A nine-year study of 62,000 peoples' eating habits found that eating well-done, charred meat can increase risk of pancreatic cancer by up to 60 percent.
You’ve heard it before, but it bears repeating, especially after a new long-term study confirmed that eating charred, well-done meat on a regular basis increases the risk of developing pancreatic cancer by up to 60 percent.
Previous studies have shown that cooking meats at very high temperatures creates heterocyclic amines, or HAs -- chemicals that might increase cancer risk. HAs are created by the burning of amino acids and other substances in meats cooked at particularly high temperatures and that are particularly well-done. HAs have also been present in grilled, barbecued, broiled and pan-fried meat.
University of Minnesota researchers followed the eating habits of more than 62,000 people for nine years. They recorded their meat intake, preferred cooking methods, and doneness preferences. The researchers found that people who preferred well-done meat, including bacon, sausage, hamburger, and steak, had an increased risk of developing pancreatic cancer. Over the nine year study period the researchers identified 208 cases of pancreatic cancer.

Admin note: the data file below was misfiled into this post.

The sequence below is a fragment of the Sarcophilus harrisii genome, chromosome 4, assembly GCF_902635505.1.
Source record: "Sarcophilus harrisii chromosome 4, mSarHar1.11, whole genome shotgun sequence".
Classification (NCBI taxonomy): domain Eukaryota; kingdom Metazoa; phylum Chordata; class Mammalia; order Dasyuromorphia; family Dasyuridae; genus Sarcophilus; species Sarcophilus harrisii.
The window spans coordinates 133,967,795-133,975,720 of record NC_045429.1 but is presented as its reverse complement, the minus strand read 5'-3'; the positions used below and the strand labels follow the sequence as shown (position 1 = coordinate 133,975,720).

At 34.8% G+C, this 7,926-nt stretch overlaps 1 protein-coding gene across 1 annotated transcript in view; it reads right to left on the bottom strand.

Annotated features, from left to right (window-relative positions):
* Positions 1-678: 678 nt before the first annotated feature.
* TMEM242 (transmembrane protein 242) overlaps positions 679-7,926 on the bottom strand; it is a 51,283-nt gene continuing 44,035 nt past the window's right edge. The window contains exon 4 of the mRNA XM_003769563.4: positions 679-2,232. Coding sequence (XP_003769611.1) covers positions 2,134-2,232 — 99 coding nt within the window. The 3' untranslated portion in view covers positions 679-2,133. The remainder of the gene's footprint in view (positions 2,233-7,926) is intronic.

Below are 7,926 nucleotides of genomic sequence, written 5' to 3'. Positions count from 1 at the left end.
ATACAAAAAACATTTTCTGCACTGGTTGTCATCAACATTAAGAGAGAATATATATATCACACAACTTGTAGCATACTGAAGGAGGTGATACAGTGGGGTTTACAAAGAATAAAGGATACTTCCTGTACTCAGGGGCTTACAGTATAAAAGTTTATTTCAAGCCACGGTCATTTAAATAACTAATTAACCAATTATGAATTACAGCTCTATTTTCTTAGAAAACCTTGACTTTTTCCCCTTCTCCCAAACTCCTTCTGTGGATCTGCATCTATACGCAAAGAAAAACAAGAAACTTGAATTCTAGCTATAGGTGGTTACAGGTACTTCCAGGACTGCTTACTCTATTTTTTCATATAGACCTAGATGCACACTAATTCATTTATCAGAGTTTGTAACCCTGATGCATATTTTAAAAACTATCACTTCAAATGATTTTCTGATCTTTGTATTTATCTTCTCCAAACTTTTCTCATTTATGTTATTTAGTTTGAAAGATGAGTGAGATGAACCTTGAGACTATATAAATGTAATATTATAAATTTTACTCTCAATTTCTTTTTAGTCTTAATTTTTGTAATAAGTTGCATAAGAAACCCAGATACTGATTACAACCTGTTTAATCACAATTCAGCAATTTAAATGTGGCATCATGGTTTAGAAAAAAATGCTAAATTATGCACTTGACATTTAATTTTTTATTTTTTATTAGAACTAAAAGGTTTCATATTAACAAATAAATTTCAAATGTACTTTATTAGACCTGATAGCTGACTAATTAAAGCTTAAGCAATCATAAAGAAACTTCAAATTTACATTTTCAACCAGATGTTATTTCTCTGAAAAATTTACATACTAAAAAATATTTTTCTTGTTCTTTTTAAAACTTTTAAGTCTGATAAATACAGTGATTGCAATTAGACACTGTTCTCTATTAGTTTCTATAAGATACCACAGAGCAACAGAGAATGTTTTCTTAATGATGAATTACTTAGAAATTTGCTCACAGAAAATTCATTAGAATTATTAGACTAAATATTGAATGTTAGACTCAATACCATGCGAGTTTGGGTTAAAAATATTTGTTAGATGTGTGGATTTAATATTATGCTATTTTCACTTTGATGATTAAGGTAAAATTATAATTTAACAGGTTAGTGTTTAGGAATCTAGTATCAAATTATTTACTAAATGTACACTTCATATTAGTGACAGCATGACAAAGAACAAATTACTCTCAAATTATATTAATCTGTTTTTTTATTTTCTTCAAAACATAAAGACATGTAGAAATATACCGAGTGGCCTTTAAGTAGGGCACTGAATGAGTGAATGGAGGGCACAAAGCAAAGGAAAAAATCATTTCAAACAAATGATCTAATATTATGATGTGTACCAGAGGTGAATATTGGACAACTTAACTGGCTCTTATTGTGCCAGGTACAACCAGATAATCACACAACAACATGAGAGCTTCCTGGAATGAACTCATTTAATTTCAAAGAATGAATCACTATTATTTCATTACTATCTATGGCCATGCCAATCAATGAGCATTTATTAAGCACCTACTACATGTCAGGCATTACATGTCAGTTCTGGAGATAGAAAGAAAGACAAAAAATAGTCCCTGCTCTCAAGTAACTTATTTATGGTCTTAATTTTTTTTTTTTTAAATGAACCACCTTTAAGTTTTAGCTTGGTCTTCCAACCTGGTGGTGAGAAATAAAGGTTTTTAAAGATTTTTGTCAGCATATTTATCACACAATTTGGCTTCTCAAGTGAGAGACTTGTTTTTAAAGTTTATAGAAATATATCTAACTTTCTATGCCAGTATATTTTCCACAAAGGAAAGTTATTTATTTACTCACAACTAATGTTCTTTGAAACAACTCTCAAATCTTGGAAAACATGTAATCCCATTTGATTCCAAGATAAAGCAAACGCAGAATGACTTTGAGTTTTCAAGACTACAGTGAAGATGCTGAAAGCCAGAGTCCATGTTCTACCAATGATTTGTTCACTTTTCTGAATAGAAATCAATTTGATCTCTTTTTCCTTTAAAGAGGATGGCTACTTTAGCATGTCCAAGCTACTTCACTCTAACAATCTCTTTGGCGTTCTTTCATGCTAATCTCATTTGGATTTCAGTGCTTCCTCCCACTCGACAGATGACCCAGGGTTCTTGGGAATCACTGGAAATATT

The research was presented by Kristin Anderson, PhD, associate professor and cancer epidemiologist with the University of Minnesota's School of Public Health and Masonic Cancer Center, at the American Association of Cancer Research (AACR) meeting this spring.
Anderson said those who preferred very well-done steak were almost 60 percent more likely to get pancreatic cancer as those who ate steak less well-done or did not eat steak. Those with the highest intake of very well-done meat had a 70 percent higher risk for pancreatic cancer over those with the lowest consumption.
Tips for limiting exposure to HAs:
· Turn down the heat when grilling, frying, and barbecuing to avoid excess charring. Cook meat at a temperature sufficient to kill bacteria without burning. Cut off burned portions. They have the highest concentration of HAs.
· Choose lean cuts of meat and trim away excess fat. Fat dripping onto hot coals causes smoke that contains potential carcinogens.
· Line the grill with foil and poke small holes in it so the fat can still drip off, but the amount of smoke coming back onto the meat is lower.
· Add vegetables and fruit to the grill Many of the chemicals that are created when meat is grilled are not formed during the grilling of vegetables or fruits, so you can still enjoy grilled flavor.
· You can also reduce your ingestion of HAs by microwaving the meat for a few minutes and then pouring off the juices before cooking it on the grill.